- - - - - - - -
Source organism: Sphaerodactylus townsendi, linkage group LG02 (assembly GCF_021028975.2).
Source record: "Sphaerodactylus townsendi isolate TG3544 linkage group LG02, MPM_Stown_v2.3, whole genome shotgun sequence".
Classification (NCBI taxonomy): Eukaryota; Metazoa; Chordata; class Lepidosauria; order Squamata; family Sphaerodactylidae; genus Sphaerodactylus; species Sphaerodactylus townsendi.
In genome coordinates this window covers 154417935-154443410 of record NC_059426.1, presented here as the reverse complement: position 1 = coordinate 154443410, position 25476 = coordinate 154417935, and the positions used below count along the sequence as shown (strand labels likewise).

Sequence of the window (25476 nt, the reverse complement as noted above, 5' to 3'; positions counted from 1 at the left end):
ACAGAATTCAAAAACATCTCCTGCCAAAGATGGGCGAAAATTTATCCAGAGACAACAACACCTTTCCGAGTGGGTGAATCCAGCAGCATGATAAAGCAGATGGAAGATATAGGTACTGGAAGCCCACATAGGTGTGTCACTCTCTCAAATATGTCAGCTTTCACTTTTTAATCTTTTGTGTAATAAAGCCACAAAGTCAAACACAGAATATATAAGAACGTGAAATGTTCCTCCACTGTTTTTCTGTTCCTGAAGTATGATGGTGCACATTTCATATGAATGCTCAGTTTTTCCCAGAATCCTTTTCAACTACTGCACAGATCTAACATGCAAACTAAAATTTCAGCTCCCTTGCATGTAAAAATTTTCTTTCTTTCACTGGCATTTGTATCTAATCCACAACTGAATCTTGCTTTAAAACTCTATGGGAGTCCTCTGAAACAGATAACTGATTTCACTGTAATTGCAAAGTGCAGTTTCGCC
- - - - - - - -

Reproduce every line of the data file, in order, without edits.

Source organism: Sphaerodactylus townsendi, linkage group LG02 (assembly GCF_021028975.2).
Source record: "Sphaerodactylus townsendi isolate TG3544 linkage group LG02, MPM_Stown_v2.3, whole genome shotgun sequence".
Classification (NCBI taxonomy): Eukaryota; Metazoa; Chordata; class Lepidosauria; order Squamata; family Sphaerodactylidae; genus Sphaerodactylus; species Sphaerodactylus townsendi.
In genome coordinates this window covers 154417935-154443410 of record NC_059426.1, presented here as the reverse complement: position 1 = coordinate 154443410, position 25476 = coordinate 154417935, and the positions used below count along the sequence as shown (strand labels likewise).

Sequence of the window (25476 nt, the reverse complement as noted above, 5' to 3'; positions counted from 1 at the left end):
ACAGAATTCAAAAACATCTCCTGCCAAAGATGGGCGAAAATTTATCCAGAGACAACAACACCTTTCCGAGTGGGTGAATCCAGCAGCATGATAAAGCAGATGGAAGATATAGGTACTGGAAGCCCACATAGGTGTGTCACTCTCTCAAATATGTCAGCTTTCACTTTTTAATCTTTTGTGTAATAAAGCCACAAAGTCAAACACAGAATATATAAGAACGTGAAATGTTCCTCCACTGTTTTTCTGTTCCTGAAGTATGATGGTGCACATTTCATATGAATGCTCAGTTTTTCCCAGAATCCTTTTCAACTACTGCACAGATCTAACATGCAAACTAAAATTTCAGCTCCCTTGCATGTAAAAATTTTCTTTCTTTCACTGGCATTTGTATCTAATCCACAACTGAATCTTGCTTTAAAACTCTATGGGAGTCCTCTGAAACAGATAACTGATTTCACTGTAATTGCAAAGTGCAGTTTCGCC